Previous informed consent as the core principle for the conference on biodiversity
The UN’s Conference on Biodiversity (CBD) is currently at a crossroads, defining its new strategic plan aimed to last at least until 2050. With the global coronavirus pandemic, this new document has gained even more attention since it monitors and accesses biodiversity and its uses across the globe. Relying on the document’s first draft, a proposition for the Conference to recognize that Previous Informed Consent (PIC) – a institute that assures consent within a negotiation – is a guiding principle for all further negotiations and documents made by the CBD is found.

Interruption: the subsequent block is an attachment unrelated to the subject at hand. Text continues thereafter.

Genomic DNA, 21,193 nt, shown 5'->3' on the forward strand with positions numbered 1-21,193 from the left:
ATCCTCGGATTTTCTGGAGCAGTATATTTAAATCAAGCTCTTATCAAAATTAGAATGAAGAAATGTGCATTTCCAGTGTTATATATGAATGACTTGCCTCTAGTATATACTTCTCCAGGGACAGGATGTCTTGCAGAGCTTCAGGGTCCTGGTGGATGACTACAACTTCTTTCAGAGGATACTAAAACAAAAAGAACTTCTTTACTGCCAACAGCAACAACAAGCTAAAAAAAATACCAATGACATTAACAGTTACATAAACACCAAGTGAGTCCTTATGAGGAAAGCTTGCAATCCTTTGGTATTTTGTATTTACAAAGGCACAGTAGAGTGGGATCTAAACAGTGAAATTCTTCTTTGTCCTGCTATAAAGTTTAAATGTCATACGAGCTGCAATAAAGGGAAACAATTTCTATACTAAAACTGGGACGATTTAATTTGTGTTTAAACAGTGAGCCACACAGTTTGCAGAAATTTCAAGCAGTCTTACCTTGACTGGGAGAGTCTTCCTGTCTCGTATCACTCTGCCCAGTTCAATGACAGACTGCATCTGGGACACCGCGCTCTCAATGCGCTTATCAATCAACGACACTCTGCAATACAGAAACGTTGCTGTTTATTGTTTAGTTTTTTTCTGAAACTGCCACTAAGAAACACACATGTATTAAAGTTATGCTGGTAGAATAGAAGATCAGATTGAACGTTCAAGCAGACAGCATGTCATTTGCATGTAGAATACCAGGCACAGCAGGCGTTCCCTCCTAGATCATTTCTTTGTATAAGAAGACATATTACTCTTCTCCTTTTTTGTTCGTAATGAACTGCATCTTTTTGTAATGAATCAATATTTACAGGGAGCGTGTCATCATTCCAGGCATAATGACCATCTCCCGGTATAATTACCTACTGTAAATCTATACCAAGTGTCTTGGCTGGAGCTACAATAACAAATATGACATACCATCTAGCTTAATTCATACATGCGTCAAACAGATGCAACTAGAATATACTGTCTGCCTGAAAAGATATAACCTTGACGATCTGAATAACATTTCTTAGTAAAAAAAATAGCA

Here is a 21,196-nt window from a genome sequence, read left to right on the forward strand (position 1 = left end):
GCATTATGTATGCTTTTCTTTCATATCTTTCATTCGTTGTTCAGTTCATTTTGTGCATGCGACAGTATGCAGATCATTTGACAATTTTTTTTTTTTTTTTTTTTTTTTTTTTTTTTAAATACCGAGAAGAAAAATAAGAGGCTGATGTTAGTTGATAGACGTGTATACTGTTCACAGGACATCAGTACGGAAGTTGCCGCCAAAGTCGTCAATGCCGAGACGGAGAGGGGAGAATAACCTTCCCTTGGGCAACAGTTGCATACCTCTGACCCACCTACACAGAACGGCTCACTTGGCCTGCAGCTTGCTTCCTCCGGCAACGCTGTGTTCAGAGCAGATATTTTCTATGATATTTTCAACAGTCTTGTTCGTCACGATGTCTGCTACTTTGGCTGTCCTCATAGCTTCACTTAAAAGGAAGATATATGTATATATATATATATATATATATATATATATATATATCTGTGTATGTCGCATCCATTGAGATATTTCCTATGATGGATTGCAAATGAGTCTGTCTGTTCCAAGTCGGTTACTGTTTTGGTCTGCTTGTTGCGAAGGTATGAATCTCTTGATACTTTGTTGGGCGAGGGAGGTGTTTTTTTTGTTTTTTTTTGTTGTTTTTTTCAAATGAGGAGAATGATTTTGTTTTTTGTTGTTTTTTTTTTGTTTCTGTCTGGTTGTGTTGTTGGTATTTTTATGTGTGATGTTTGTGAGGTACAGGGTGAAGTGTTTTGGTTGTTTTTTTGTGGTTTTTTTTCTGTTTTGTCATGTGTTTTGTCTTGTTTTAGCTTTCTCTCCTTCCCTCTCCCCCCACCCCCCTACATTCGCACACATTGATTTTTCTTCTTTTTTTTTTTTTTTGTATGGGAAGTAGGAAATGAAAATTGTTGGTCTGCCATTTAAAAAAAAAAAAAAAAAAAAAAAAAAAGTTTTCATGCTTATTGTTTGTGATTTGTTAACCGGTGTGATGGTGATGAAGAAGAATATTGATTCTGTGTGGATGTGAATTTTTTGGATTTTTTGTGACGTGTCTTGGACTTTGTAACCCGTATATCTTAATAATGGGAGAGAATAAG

PIC has been an institution within international law for over 50 years, having been inserted into CBD treaties and documents. Even so, PIC faces fierce opposition from parties and private sectors due to their fear of losing economic and negotiation power on biodiversity access deals, which define the means of a species commercial and industrial applications as well as the benefit repartition of profits.
This work analyzes the CBD’s structure, international bodies, international jurisprudence, and doctrine to demonstrate that the adoption of PIC as a principle is not only logical but also an action that benefits all parties involved, whether for assuring rights and legal certainty, better tracking, standardization of interpretations of the institute, or the like.
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